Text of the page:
It began with a familiar story. A city decides to demolish a park to make way for a new mall. Protesters show up to stop it.  Police arrive to break up the crowd. But things escalated quickly when police marched into Istanbul’s Taksim Square on May 28. They started firing water cannons and tear gas at demonstrators. The brutal treatment of the protesters outraged many people in Turkey. Before long, thousands of people began demonstrating against the national government all around the country. Deniz Erkmen teaches political science at Istanbul’s Özyeğin  University. She’s been visiting Taksim Square since she was a teenager, and now she’s joined in the protests there. Events have been changing rapidly by the day there, and on June 5th, she told Terra Informa’s Chris Chang-Yen Phillips that the issues at stake go far beyond the park.
Protesters in Istanbul stood up because of their connection to the place they live. But what do we call it when we feel attached to all the parts of our planet’s biosphere – ferns, geese, even landscapes?
On this week’s Ecobabble, Marcus Petersen explains what it means to feel biophilia.
The Traps of Progress

Last November, The Parkland Institute kicked off its sixteenth fall conference in Edmonton, Alberta. The theme was Petro, Power and Politics, and the opening keynote was delivered by writer Ronald Wright. Wright is best known for having delivered a CBC Massey Lecture which he called A Short History of Progress. For his lecture at the Parkland Institute, Wright drew on this earlier work to discuss our modern environmental crisis, including climate change and loss of biodiversity. To chart our possible future, Wright looks back to examine the collapse of civilizations all across the world. It’s depressing business, and more than one audience member asked the obvious question: is there any hope at all?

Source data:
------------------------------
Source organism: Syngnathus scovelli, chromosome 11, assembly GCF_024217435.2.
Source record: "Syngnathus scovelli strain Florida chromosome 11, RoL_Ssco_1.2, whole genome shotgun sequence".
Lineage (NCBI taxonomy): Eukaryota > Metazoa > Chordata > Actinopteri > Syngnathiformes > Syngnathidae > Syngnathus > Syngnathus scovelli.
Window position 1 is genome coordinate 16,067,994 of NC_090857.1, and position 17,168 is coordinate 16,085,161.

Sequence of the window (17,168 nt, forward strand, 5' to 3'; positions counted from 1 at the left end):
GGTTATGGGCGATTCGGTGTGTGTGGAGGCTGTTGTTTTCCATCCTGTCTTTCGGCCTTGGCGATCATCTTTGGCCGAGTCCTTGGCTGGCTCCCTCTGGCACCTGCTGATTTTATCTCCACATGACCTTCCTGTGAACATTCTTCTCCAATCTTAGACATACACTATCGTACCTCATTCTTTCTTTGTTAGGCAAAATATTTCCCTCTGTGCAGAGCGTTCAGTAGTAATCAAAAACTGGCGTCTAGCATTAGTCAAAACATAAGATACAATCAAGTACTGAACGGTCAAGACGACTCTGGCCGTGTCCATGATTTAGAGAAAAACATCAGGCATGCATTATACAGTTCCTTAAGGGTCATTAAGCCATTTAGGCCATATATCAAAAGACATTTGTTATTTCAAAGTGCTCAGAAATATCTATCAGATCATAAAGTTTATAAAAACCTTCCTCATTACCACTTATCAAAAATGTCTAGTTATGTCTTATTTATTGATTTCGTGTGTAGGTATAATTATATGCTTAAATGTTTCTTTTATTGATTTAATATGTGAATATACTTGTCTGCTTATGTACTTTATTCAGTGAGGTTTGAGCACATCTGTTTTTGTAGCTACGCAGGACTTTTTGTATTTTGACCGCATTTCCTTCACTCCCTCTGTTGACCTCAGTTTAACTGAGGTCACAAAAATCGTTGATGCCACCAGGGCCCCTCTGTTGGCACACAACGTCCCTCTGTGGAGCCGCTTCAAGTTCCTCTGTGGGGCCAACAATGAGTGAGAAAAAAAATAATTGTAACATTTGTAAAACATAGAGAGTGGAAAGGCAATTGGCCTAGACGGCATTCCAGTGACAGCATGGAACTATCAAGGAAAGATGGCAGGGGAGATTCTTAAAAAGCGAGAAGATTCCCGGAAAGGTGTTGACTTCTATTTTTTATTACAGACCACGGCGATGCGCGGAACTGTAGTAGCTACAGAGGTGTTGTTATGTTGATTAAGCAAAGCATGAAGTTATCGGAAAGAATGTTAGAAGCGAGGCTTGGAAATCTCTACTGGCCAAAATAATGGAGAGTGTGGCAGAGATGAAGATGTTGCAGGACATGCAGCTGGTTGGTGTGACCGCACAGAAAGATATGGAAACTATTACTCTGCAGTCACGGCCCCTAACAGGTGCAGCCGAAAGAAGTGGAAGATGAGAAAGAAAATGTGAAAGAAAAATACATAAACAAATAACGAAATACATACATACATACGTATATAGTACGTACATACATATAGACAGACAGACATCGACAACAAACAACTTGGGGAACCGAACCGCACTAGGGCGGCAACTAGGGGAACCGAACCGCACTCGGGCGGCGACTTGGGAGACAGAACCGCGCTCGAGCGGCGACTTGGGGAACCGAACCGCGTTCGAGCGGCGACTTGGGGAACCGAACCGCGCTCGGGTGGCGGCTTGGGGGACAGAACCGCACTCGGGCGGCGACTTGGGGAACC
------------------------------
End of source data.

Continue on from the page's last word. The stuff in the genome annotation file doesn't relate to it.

As Wright sees it, a little progress is good, but too much progress can be deadly. Over the past few centuries, the whole world has seen so much progress that it boggles the mind. Have we seen too much? Too fast? Progress of the right or the wrong kind? To understand Wright’s answer, we asked Terra Informer Trevor Chow-Fraser to walk through the beginnings of the progress trap humanity—and the planet—are struggling to escape right now.

More on the story :

What’s Happening

Bikeology Festival – Edmonton
Edmontonians, did you know that June is bike month?!  Riding your bike around Edmonton, especially in the beautiful summer weather, is an excellent way to live a healthy lifestyle.  It also decreases the detrimental effects transportation in vehicles can have on the environment.  The Bikeology Festival is going on all month in Edmonton, however, the best chance to interact with fellow bike-enthusiasts will be on June 15 in Sir Winston Churchill Park from noon to 4pm.  There will be entertainment, prizes, and many opportunities to speak with Edmonton bike experts about how to get started or maintain your environmentally friendly bike riding.  

Learn-to-Camp – Victoria